But, as Karl Marx argued, these grim results were entirely predictable, given the nature of capitalism.  Every business, simply in order to survive, must maximize its profits.  If one capitalist succeeds in discovering a more efficient production process so that costs are reduced accordingly, then this saving can be used to reduce the price of the finished product.  Consumers will naturally prefer this product over the more expensive variety sold by the competitors so that the latter will soon find themselves without customers and out of business.  There is a simple moral to this story:  capitalists must place the highest priority on reducing production costs, which include the cost of labor.  Otherwise they cannot survive as capitalists because higher wages necessarily translate into lower profits.  Therefore, the alliance forged by the labor officialdom with the capitalists has only translated into their unrelenting demand on the working class to accept concessionary contracts in order to keep the capitalist in business.
   
Capitalists have clearly developed their own class struggle strategy:  they are resolved to keep labor costs to a minimum.  DeBoer's essay was written with the idea in mind that workers need a class struggle strategy of their own, one that is based on the fact that the interests of the workers and the employers are diametrically opposed and that one must be prepared to fight for an increase in wages at the expense of profits. 
   
This orientation proceeds from the conviction that an economic system that sacrifices the well-being of the vast majority of the population so that a small minority can reap enormous profits is unfit and unworthy of our allegiance.  It also embraces the simple point that capitalists cannot survive without workers, but workers can quite easily survive without capitalists and that the working class can thereby wield tremendous power when it acts in solidarity and with a united purpose.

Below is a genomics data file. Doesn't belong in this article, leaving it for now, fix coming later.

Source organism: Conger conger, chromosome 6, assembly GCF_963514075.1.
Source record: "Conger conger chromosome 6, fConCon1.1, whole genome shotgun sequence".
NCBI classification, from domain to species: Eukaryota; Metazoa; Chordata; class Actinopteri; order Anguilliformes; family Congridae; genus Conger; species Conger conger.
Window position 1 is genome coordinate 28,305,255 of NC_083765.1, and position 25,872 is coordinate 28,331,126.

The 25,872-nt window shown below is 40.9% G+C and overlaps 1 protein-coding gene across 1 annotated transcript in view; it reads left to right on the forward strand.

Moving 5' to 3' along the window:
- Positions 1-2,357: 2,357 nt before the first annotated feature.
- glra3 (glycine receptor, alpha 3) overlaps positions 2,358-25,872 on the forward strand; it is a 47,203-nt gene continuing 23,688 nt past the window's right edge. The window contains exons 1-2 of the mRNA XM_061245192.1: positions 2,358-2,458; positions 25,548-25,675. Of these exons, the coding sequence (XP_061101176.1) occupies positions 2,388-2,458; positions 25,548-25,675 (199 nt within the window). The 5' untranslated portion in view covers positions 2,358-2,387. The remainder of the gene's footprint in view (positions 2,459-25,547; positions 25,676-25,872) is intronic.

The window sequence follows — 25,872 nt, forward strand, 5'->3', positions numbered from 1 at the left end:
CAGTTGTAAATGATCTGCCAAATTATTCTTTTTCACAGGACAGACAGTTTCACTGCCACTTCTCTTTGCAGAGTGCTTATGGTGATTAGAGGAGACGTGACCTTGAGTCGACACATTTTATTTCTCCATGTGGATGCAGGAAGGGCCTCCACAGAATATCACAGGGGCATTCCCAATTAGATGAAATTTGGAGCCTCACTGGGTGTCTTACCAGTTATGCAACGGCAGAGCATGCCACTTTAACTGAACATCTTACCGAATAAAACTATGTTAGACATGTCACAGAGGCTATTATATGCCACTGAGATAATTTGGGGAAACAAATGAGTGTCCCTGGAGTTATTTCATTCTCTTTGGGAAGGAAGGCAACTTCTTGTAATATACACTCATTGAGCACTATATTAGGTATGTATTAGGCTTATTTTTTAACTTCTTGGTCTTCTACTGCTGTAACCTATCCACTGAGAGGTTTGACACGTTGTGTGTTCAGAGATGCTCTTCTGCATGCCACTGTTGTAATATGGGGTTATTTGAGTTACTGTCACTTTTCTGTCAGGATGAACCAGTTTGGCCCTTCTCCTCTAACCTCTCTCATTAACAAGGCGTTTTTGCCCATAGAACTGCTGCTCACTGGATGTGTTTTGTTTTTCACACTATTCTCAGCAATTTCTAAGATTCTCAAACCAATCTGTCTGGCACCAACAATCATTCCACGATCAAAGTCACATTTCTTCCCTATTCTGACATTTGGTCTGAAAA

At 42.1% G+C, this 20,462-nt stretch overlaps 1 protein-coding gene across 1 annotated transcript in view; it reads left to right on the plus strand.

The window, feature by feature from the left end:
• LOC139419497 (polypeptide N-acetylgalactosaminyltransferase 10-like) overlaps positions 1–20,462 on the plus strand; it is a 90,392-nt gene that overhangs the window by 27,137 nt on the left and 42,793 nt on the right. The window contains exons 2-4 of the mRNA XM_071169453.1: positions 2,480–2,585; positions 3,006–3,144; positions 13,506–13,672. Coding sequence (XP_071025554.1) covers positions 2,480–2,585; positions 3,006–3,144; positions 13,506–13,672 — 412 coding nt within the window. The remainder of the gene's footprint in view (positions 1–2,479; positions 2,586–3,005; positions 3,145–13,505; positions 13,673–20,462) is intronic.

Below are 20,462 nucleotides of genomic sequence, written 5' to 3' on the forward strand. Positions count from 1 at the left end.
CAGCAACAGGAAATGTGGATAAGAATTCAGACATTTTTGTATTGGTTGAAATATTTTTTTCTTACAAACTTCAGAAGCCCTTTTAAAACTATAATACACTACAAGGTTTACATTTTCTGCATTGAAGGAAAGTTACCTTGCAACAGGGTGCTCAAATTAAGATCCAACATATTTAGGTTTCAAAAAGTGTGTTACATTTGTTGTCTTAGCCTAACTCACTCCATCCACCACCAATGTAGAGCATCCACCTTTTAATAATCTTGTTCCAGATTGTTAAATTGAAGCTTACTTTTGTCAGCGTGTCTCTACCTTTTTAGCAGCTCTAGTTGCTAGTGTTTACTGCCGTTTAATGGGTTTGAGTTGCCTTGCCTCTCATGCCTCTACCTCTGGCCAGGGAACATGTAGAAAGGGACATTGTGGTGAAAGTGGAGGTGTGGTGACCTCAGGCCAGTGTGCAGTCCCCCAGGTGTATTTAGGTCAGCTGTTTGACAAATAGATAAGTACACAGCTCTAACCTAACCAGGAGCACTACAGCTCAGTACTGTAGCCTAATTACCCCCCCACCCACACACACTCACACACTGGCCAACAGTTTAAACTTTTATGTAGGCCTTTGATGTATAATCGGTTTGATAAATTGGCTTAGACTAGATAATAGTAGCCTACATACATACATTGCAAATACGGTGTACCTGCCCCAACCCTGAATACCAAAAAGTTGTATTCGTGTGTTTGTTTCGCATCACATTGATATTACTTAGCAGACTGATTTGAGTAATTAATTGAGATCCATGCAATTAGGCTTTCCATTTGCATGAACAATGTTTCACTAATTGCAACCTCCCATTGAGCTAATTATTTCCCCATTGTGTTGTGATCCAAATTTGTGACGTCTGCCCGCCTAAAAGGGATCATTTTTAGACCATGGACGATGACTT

This means that the working class must reject the dead-end approach of the current labor officialdom and forge a new leadership, one that is steeled in the conviction that a partnership between workers and their employers is impossible, that conflict is inevitable, and that the interests of the majority must take precedence.  Such a leadership would encourage mobilizing all the various components of the working class into a political movement that unites the whole working class and its allies in everyone's common interests. 
   
In the final analysis, this would necessarily take the form of a mass labor party.  If workers are to be victorious, a political struggle is required, first to win over the majority of working people to a class struggle perspective and then for workers to lead all those who are oppressed by the capitalist economic system in a common struggle for a socialist future where society will be governed by the majority in the interests of the majority.

If this sounds like a worthwhile struggle, then join the Workers International League (WIL) so we can build a socialist future together.


To order DeBoer's full booklet, please visit Wellred, USA.
 
Minneapolis Teamsters Strike